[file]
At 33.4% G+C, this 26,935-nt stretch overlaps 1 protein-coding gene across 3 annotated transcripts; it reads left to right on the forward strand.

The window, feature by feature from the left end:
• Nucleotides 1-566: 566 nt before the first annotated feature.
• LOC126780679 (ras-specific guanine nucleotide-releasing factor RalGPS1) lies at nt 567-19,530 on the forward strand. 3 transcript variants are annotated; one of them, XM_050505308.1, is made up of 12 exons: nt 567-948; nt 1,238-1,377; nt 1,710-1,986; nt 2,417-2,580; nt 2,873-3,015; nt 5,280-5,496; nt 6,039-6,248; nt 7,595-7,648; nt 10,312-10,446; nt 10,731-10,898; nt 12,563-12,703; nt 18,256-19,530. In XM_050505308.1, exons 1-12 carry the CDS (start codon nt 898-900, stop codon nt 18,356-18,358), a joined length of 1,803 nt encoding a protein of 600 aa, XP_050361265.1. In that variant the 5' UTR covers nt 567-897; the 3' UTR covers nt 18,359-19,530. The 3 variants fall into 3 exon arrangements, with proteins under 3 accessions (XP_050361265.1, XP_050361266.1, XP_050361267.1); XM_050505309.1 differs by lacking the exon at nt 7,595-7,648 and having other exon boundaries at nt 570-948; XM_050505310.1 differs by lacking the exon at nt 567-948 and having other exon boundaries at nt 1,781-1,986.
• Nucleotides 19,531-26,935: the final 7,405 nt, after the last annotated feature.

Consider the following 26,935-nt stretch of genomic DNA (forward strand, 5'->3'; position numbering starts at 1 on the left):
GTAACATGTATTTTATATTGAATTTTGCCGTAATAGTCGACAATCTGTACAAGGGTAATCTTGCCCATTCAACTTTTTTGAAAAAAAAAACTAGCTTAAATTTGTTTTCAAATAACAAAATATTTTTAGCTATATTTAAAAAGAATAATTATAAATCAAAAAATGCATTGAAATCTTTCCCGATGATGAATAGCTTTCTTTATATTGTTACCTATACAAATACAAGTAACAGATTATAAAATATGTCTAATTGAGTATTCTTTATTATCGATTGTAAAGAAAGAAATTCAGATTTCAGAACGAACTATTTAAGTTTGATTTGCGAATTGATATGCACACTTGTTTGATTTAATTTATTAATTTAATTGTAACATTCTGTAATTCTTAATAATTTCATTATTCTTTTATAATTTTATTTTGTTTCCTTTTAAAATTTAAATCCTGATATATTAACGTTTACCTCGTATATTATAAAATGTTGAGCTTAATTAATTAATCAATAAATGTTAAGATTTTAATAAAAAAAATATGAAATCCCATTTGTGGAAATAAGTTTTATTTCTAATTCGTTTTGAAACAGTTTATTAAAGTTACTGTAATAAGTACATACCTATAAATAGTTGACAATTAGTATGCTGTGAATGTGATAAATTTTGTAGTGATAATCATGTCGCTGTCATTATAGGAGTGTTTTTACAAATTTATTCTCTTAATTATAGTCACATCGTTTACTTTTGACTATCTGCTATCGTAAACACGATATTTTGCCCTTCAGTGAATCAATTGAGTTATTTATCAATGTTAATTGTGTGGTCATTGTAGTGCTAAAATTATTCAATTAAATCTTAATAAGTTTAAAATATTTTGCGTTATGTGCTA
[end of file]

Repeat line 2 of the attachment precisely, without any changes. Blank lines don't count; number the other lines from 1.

The window, feature by feature from the left end: